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Vowel Elision in Florentine Italian

Garrapa, Luigia

Vowel Elision in Florentine Italian

Series: Europäische Hochschulschriften / European University Studies / Publications Universitaires Européennes - Volume 50

Year of Publication: 2011

Bern, Berlin, Bruxelles, Frankfurt am Main, New York, Oxford, Wien, 2011. 396 pp., num. tables and graphs
ISBN 978-3-0343-1074-1 pb.  (Softcover)
ISBN 978-3-0351-0294-9 (eBook)

Weight: 0.580 kg, 1.279 lbs

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Book synopsis

This monograph investigates final vowel elision in spoken Italian. Specifically, the book sheds light on the functioning and the constraining factors of final vowel elision in sequences of vowel-final determiners followed by vowel-initial nouns and in sequences of vowel-final proclitics followed by vowel-initial lexical verbs. The analysis is based on «real» language, that is on corpus and elicited data as well as on their pooled results. The quantitative data are analyzed statistically in order to identify the factors which constrain final vowel elision (i.e. function word class, the morphological category of number realized by the final elidable vowel, and speech style). The representation of final vowel elision in determiners and proclitics proposed in this monograph relies on four theoretical constructs and on their interaction, i.e pre-compiled phrasal allomorphy, dominant allomorphs, lexically encoded selectional preferences among allomorphs, and prosodic rules.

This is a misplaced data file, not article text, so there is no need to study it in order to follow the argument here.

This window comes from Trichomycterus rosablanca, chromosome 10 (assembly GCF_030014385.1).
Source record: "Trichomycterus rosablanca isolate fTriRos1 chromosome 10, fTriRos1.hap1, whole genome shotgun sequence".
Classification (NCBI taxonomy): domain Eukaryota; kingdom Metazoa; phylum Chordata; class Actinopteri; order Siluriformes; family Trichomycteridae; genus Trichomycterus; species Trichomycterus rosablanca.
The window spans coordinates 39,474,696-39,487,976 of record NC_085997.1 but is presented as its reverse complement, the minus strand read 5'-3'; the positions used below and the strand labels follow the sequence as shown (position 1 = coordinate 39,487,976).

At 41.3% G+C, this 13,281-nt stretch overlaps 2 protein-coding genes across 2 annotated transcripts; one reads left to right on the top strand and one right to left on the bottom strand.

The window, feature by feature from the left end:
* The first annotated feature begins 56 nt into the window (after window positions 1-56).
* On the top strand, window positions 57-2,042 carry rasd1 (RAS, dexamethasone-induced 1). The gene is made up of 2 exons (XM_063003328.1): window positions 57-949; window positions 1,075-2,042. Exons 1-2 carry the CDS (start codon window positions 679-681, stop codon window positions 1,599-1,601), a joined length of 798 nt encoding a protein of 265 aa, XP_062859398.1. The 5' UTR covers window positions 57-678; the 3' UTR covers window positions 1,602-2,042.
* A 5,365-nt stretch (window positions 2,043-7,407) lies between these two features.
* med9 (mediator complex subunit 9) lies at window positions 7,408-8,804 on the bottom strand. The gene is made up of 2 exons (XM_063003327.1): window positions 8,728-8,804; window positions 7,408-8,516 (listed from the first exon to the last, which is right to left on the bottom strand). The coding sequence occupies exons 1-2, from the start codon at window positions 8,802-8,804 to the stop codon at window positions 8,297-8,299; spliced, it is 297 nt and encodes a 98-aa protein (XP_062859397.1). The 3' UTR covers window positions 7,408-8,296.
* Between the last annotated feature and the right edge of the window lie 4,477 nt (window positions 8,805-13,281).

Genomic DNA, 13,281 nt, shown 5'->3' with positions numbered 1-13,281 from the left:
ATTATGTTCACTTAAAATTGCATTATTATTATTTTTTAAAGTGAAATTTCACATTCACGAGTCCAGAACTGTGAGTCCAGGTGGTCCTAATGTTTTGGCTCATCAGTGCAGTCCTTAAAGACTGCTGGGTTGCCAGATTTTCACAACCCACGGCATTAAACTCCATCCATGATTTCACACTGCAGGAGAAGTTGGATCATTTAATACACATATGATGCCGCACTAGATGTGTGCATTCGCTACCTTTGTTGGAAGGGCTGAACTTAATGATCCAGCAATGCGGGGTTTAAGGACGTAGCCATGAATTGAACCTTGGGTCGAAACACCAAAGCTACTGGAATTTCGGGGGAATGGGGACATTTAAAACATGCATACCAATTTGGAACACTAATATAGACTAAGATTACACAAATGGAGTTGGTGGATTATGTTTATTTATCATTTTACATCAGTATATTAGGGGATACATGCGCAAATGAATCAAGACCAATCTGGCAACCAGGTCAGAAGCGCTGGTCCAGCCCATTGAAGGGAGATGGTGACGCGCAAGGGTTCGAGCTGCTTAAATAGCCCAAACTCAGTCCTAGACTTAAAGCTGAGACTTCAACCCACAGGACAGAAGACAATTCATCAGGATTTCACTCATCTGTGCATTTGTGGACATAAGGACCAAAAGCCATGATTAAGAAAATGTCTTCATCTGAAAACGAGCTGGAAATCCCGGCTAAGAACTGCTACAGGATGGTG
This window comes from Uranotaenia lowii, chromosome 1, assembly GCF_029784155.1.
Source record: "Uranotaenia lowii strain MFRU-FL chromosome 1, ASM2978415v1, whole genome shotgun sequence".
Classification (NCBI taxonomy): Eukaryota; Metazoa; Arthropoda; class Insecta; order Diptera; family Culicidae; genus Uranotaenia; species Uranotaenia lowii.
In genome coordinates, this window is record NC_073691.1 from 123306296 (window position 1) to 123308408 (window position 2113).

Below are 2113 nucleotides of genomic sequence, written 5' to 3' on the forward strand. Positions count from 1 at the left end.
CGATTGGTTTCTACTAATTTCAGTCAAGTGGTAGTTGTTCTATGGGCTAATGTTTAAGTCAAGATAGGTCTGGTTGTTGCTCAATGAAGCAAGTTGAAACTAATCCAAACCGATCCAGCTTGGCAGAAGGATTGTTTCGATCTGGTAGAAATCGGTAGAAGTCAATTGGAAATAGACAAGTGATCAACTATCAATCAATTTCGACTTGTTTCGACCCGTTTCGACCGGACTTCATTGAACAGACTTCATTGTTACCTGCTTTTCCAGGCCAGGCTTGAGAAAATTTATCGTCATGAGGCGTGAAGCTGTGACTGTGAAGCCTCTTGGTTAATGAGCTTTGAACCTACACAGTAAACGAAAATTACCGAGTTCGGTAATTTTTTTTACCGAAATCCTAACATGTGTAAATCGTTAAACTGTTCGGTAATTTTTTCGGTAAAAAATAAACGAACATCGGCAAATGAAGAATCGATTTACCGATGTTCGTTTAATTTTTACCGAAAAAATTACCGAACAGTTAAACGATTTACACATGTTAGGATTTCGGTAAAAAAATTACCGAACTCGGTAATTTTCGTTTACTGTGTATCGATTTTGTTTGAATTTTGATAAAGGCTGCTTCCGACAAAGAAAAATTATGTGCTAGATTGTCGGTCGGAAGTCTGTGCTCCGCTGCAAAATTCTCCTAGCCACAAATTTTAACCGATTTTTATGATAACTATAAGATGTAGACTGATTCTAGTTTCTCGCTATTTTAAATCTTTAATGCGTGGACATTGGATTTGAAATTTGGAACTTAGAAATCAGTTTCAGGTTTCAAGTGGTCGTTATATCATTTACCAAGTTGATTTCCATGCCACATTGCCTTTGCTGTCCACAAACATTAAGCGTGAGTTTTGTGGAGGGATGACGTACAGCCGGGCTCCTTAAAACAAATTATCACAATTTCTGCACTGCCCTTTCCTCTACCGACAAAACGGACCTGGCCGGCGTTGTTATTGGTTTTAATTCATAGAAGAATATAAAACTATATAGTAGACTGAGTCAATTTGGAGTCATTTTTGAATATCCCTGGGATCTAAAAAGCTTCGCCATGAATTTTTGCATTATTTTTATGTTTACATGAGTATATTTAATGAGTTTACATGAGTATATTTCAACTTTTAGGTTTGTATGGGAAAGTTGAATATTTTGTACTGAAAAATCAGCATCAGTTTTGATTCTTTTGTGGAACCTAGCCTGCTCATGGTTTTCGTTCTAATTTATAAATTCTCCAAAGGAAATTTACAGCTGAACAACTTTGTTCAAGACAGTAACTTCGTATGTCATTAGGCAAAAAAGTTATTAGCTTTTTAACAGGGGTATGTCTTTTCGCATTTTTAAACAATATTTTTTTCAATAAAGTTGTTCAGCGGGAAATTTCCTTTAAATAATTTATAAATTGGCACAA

Contents

Contents: Final elision in spontaneous speech – Final elision in elicited speech – Final elision: evidence from spontaneous and elicited speech – The lexical representation of determiners and proclitics targeted by final elision – Representation of final elision.

About the author(s)/editor(s)

Luigia Garrapa has completed her PhD in Linguistics at the University of Konstanz, Germany, and at the University of Salento, Italy (Joint PhD). Her research interests are the phonetics and phonology of Romance languages, child first language acquisition, and cognitive neurosciences. She is currently working on the neurophysiological correlates of Italian vowel and consonant perception by pediatric cochlear implant users.

Series

European University Studies. Series 9: Italian Language and Literature. Vol. 50